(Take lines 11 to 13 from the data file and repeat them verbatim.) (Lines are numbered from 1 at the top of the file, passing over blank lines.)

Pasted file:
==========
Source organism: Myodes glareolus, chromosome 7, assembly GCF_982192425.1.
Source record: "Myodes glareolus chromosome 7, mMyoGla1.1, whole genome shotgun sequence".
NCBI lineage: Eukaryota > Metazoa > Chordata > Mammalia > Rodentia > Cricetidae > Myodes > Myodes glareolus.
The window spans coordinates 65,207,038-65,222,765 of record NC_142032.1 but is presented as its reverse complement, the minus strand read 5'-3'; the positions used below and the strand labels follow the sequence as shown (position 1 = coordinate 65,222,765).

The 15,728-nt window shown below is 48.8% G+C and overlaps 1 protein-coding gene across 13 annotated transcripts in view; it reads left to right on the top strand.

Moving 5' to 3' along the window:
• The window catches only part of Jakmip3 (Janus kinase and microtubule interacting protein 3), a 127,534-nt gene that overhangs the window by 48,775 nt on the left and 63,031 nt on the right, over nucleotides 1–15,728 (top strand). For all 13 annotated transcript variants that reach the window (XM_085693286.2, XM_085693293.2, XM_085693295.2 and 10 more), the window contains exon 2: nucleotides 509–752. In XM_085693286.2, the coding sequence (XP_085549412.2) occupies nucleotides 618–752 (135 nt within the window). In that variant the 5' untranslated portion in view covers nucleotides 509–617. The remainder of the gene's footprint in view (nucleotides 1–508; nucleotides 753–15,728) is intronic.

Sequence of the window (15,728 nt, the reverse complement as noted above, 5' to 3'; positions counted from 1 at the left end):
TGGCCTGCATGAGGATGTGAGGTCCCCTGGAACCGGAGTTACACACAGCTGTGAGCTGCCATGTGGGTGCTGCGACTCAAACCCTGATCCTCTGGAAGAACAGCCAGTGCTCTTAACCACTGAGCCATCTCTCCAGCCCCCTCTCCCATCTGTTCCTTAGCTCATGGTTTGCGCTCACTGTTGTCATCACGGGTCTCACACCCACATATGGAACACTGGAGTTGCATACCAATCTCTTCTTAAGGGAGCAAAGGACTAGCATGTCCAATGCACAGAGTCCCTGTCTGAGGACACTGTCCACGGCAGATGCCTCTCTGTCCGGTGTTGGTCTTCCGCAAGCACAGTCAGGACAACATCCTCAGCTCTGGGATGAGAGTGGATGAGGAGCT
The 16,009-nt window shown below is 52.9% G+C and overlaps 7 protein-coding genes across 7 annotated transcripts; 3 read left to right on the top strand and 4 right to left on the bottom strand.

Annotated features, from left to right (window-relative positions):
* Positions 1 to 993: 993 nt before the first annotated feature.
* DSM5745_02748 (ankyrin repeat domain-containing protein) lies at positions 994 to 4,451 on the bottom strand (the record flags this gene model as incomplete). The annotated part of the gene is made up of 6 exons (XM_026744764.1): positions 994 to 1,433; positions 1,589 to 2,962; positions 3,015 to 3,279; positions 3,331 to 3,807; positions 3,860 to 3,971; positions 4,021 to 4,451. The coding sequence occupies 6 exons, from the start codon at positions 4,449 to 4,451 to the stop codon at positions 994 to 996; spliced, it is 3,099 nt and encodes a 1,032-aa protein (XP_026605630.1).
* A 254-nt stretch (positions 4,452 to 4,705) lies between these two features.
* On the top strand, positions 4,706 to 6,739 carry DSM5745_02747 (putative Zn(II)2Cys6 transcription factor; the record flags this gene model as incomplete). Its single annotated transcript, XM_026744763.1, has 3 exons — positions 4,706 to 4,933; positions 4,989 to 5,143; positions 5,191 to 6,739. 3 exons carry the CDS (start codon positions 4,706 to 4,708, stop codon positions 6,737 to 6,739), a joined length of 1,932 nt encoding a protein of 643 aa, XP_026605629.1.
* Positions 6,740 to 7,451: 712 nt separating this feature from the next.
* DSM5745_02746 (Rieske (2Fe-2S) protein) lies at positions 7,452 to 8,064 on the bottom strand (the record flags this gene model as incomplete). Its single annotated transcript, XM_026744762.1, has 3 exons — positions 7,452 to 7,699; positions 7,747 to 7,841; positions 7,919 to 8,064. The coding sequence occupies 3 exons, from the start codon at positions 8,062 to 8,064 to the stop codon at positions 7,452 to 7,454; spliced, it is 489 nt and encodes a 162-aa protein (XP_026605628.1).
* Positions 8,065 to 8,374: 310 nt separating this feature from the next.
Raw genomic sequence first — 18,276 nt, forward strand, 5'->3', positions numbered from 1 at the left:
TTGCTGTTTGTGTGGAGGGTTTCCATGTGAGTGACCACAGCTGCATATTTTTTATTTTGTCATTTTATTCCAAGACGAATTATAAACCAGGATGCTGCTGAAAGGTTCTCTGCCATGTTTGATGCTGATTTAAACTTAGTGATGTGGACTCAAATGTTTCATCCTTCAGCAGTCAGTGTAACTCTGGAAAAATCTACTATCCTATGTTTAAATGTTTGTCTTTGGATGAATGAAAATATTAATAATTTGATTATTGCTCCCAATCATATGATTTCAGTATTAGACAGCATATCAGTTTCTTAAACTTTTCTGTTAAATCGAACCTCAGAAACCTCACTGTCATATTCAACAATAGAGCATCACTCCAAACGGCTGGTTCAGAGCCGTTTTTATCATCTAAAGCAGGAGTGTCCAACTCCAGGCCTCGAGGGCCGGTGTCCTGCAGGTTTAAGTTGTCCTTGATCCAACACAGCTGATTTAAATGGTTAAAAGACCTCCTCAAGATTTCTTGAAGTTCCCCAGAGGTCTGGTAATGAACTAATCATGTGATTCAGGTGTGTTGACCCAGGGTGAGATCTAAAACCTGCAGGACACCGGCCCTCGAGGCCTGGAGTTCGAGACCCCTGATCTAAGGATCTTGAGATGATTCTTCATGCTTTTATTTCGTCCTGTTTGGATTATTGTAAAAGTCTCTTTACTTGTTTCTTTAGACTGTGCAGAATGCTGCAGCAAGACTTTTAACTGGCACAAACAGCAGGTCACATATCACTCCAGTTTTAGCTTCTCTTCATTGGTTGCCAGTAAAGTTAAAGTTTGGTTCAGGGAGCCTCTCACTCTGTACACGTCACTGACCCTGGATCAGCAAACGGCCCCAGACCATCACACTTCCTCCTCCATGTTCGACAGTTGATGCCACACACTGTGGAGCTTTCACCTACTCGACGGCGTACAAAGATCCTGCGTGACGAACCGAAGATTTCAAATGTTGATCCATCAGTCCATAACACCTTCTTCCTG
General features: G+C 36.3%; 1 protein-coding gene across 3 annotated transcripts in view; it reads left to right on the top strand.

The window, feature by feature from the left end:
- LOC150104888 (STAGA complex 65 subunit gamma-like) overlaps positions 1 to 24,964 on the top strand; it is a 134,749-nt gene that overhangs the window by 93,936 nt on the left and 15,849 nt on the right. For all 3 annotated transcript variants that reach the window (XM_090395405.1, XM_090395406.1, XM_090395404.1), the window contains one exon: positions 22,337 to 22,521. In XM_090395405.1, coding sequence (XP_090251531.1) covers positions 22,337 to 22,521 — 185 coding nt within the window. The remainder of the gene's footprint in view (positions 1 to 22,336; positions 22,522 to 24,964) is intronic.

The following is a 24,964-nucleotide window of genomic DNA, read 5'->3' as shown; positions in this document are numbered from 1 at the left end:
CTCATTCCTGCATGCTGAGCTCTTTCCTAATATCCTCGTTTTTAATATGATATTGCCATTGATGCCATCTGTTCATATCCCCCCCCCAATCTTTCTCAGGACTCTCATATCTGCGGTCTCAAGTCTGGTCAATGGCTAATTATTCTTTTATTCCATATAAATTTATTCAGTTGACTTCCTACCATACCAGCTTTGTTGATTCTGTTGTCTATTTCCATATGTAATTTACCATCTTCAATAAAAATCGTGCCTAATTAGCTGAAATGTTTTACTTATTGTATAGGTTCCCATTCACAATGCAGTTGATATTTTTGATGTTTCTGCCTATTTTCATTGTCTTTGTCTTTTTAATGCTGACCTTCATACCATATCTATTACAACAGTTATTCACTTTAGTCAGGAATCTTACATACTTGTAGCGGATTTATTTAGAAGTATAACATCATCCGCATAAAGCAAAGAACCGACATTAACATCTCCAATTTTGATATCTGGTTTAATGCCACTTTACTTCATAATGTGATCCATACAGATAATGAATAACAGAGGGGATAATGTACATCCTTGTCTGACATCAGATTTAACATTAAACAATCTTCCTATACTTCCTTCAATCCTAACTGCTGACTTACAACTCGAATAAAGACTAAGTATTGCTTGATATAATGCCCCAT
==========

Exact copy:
Annotated features, from left to right (window-relative positions):
* Positions 1 to 993: 993 nt before the first annotated feature.
* DSM5745_02748 (ankyrin repeat domain-containing protein) lies at positions 994 to 4,451 on the bottom strand (the record flags this gene model as incomplete). The annotated part of the gene is made up of 6 exons (XM_026744764.1): positions 994 to 1,433; positions 1,589 to 2,962; positions 3,015 to 3,279; positions 3,331 to 3,807; positions 3,860 to 3,971; positions 4,021 to 4,451. The coding sequence occupies 6 exons, from the start codon at positions 4,449 to 4,451 to the stop codon at positions 994 to 996; spliced, it is 3,099 nt and encodes a 1,032-aa protein (XP_026605630.1).